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Business Associations/Corporations
Temple University School of Law
Porrata-Doria, Rafael A.

Coporations Outline

I. Introduction and First Amendment
a. Four basic attributes of a corp.
1) Separate entity with perpetual existence
2) Limited Liability
3) Centralized Management
4) transferability of ownership interests
b. First Amendment
1) Contributions to candidates – restricted
2) First National Bank of Boston v. Bellotti
a) Corporations challenged constitutionality of a statute that forbid certain expenditures for
the purpose of influencing the vote on referendum proposals other than those materially
affecting the property, business, or assets of the corp. – can’t influence votes on statutes
covering individuals
b) Indispensable free speech – same for corp. as for individual
c) Prohibits speech in a manner unjustified by a compelling state interest, so invalid
d) Issue – shareholders money funds corporation; by allowing corporate money to be spent
on politics spending shareholders money on something outside of business
e) Shareholders can, through the mechanisms of corporate democracy, can get rid of
management
3) Austin v. MI Chamber of Commerce
a) MI law prohibited corps from using corporate funds for contributions or independent
expenditures in support of or in opposition to any candidate in elections for state office –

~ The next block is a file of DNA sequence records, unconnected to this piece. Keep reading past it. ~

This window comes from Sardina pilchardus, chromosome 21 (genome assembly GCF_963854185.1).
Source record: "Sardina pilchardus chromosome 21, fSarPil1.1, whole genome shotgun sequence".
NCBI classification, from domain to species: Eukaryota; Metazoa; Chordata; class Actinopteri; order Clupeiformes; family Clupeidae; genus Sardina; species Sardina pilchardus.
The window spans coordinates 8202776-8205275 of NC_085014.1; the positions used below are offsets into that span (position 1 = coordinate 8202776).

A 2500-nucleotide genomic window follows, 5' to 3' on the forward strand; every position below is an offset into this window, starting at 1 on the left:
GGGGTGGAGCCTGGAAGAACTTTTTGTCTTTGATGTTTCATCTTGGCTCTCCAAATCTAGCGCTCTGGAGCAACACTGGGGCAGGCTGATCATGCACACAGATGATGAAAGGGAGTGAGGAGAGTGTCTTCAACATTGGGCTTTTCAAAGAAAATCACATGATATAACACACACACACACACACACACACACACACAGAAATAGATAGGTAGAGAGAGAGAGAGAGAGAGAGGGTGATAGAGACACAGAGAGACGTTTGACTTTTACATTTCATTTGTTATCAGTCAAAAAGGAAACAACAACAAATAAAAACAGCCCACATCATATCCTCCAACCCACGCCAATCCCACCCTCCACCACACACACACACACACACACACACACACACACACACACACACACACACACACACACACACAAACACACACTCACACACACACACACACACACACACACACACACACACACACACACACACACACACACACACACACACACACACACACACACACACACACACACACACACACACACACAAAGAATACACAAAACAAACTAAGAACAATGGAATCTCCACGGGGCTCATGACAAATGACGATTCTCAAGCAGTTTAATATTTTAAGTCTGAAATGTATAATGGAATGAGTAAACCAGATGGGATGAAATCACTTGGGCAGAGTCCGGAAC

Non-profit group complained
b) Corps have political advantages that need to be regulated – Sufficiently compelling
rationale for restriction of independent expenditure
c. Three views of corporation political activity
1) Marshall says corporation is an economic development
2) Corporation is a creature of the state – State can regulate it anyway it chooses
3) Corporation is contract template

II. LAW OF CORPORATIONS
I. Basic Principles
A. Corporate Statutes
1. MBCA – Model Business Corporation Act
2. DCGL – Delaware General Corporation Law
B. Choice of Law
1. Relationships between owners and managers are governed by the corporate statutes and case law of the state
where the corporation is incorporated
C. Documents
1. Articles of incorporation
2. Bylaws
D. Corporate Actors
1. Stockholders – own the corp.; elect board
2. Board of directors – act for corp.
3. Officers
E. Corporate Securities
1. stock – residual financi

the board? No, one share-one vote
e. Need to acquire two more tugboats
1) Lambert wanted to raise additional equity capital
2) If you can’t get a loan?
a) Debt securities – some secured, some aren’t
b) Issue more stock
c) Could sell assets
3) Lambert suggested that they issue more shares of stock – would have to amend by-laws
f. §10.03 of MBCA – approval of amendment requires a majority vote – Apple opponents have a
majority
1) something that specifically changes business must be voted on by shareholders
2) Amending bylaws is one situations [10.01 says articles of incorp. can be changed, 10.03
tells you how to do it] 3) Proposed amendment must be adopted by board, then must be submitted to shareholders
for approval by majority – 10.03
4) §7.27 –AOI may provide for a greater quorum or voting requirement for shareholders
than is provided for in act
2. Bayer v. Beran